The Crime Prevention Website


These are essential items for controlling access at your door if you don’t have clear glass.  It’s so much better to be able to see the caller before you speak to them, let alone answering the door to them.  However, I really wish that more door manufacturers would offer secure vision panels as an option for their doors, because they offer some advantages over door viewers.  However, until that time arrives let’s see what is available at the moment. (See  Personal Security, Bogus callers (Distraction burglary)

Door viewers 

Spyhole viewers

The common spyhole viewer uses a ‘fish eye’ lens to provide a very wide angle of view of the area outside your front door.  They come in various designs and offer fields of view from 160° to more than 200°, so you could be looking behind yourself in some instances! They are perfectly good for people with good eyesight, but not so easy to use if you wear glasses.  Most are designed to fit doors up to 50mm thick and so that covers just about all of the domestic door market.  These devices come in two parts that screw into each other from the opposite side of the door.  The bulging lens is the bit that goes on the outside of the door, otherwise the caller could be looking at you before you open the door, which in my case would not be a bad thing! 

Prism viewers

These viewers collect reflected light from the callers face outside, which then goes through a prism lens and onto a viewing screen.  This means that you don’t have to put your eye up to it.  Manufacturers claim that you can see a useful image from about 2 metres away.  I think that these are much easier to use that the conventional spyhole and are especially good for people who wear glasses and for children who might struggle to reach the normal peephole that tends to be fitted at about 1.5 metres high off the floor.  At night you must use these in conjunction with an outside light as otherwise they don’t work very well.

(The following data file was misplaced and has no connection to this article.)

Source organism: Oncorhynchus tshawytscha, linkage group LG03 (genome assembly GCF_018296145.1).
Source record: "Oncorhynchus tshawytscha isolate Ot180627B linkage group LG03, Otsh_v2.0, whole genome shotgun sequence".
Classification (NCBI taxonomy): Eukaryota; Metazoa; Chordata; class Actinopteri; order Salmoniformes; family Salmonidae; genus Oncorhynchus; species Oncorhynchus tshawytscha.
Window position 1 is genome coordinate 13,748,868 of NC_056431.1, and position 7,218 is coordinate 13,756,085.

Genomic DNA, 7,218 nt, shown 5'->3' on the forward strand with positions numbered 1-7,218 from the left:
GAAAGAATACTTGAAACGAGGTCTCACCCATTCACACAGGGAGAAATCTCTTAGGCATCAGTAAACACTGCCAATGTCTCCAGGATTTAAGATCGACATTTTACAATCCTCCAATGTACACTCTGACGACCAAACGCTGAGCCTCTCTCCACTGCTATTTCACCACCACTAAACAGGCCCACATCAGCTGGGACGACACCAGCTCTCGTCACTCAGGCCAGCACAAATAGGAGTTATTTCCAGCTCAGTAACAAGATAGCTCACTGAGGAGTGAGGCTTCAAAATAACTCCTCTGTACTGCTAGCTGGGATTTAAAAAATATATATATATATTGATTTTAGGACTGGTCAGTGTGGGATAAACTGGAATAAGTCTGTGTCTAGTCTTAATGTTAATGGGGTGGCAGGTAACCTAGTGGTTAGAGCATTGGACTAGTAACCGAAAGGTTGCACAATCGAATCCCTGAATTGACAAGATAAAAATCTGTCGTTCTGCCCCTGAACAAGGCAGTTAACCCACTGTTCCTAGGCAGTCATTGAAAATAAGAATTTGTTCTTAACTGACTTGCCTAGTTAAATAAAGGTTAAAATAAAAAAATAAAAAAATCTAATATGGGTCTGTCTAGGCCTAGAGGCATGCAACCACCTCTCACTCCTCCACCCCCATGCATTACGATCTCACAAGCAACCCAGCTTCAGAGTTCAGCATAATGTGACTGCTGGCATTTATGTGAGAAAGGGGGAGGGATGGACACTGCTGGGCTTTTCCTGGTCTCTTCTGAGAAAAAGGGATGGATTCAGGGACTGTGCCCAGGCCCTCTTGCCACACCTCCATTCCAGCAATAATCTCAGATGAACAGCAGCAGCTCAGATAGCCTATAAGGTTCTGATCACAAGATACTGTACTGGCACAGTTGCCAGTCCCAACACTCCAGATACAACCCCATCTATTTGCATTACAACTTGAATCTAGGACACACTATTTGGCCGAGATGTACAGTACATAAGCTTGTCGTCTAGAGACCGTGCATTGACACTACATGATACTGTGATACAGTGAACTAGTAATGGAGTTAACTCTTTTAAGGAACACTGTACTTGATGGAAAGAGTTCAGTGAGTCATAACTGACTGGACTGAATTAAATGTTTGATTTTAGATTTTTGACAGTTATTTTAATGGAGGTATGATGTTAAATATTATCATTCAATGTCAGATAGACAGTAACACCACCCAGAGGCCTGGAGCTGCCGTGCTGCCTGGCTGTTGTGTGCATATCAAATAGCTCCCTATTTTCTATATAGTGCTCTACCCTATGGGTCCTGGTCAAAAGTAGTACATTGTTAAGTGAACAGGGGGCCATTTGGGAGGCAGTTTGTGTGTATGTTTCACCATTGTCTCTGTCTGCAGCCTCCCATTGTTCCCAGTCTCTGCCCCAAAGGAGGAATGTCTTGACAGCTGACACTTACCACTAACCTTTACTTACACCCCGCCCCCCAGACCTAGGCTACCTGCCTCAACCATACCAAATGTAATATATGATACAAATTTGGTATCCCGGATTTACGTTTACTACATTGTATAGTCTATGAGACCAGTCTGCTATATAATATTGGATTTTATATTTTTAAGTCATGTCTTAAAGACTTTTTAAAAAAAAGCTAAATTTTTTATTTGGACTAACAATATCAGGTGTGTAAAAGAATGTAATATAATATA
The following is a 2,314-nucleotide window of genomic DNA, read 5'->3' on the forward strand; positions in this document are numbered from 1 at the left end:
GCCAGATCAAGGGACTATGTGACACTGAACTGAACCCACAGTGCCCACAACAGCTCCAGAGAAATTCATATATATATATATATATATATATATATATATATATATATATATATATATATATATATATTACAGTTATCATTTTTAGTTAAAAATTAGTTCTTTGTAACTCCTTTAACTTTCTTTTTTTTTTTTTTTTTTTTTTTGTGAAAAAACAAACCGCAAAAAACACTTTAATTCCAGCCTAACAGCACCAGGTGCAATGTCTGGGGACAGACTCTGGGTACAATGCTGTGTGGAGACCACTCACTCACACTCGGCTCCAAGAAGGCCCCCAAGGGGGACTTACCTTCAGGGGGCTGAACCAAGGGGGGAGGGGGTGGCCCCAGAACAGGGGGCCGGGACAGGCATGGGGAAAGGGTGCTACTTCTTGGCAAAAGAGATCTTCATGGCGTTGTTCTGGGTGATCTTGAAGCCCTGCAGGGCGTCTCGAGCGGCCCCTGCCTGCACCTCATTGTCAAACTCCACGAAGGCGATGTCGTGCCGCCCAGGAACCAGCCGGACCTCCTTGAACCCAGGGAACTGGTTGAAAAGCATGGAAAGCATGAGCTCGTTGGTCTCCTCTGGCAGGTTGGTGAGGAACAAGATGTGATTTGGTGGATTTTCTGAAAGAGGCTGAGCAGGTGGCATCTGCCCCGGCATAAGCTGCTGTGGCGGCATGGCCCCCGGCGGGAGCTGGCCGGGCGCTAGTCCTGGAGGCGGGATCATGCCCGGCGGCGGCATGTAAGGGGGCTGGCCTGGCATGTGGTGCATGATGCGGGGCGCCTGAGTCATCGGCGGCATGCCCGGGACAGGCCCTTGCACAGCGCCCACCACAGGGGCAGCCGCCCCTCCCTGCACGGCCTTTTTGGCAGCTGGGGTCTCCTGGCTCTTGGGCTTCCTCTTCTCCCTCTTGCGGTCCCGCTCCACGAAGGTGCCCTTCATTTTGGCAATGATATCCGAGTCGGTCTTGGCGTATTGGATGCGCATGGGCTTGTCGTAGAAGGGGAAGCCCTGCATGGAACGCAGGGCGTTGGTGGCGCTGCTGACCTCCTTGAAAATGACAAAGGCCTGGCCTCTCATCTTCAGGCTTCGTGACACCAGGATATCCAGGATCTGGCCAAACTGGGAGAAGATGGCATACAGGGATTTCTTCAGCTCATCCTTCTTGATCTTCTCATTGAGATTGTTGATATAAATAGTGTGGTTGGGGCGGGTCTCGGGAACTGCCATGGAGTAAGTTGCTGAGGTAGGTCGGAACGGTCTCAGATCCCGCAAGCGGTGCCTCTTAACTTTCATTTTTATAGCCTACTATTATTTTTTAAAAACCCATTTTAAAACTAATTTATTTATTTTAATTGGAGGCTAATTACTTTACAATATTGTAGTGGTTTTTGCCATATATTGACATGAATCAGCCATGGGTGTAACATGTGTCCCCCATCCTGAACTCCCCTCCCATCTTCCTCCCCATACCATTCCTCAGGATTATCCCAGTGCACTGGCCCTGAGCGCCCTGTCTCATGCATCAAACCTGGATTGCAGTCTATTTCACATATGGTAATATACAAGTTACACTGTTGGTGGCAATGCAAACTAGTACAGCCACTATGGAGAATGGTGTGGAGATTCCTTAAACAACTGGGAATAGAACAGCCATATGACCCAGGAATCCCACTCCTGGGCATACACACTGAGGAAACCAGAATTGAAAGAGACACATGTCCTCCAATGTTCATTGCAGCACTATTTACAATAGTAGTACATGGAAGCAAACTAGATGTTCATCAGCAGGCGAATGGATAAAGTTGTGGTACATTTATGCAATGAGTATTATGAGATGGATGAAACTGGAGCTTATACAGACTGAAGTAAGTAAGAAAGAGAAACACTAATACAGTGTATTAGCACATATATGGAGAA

Electronic door viewers

These devices use a digital camera to capture a live image of the caller which is then viewed on a monitor about 65mm square.  The field of view is about 90°, but you can view the image from several metres away.  The whole device is installed onto the door and the only part outside is the lens of the camera, so it looks rather like a peephole viewer.  Some of them allow you to record images and the time at which they were filmed, even if you are out.  You can even zoom in and out.  A built in LED provides extra light at night to ensure that you get a sharp image.  If you like gadgets then this is the door viewer for you.

Secure vision panels

Secure vision panels consist of three panes of glass.  The outer and inner panes are 6.4mm thick laminated glass and the sliding inner pane is 4mm thick annealed glass.  On the back of the door is an easy to use handle, which when turned causes the inner sliding pane of glass to move up and down.  A variety of neat designs on the outer and sliding pane allows you to control the amount of vision through the panel.  Pardon the unintended pun, but in my view secure vision panels are the best device for checking callers at the door, because they are extremely easy to use by everybody and provide a more natural view of the caller.  It is a great shame that not more domestic door manufacturers offer them as an option.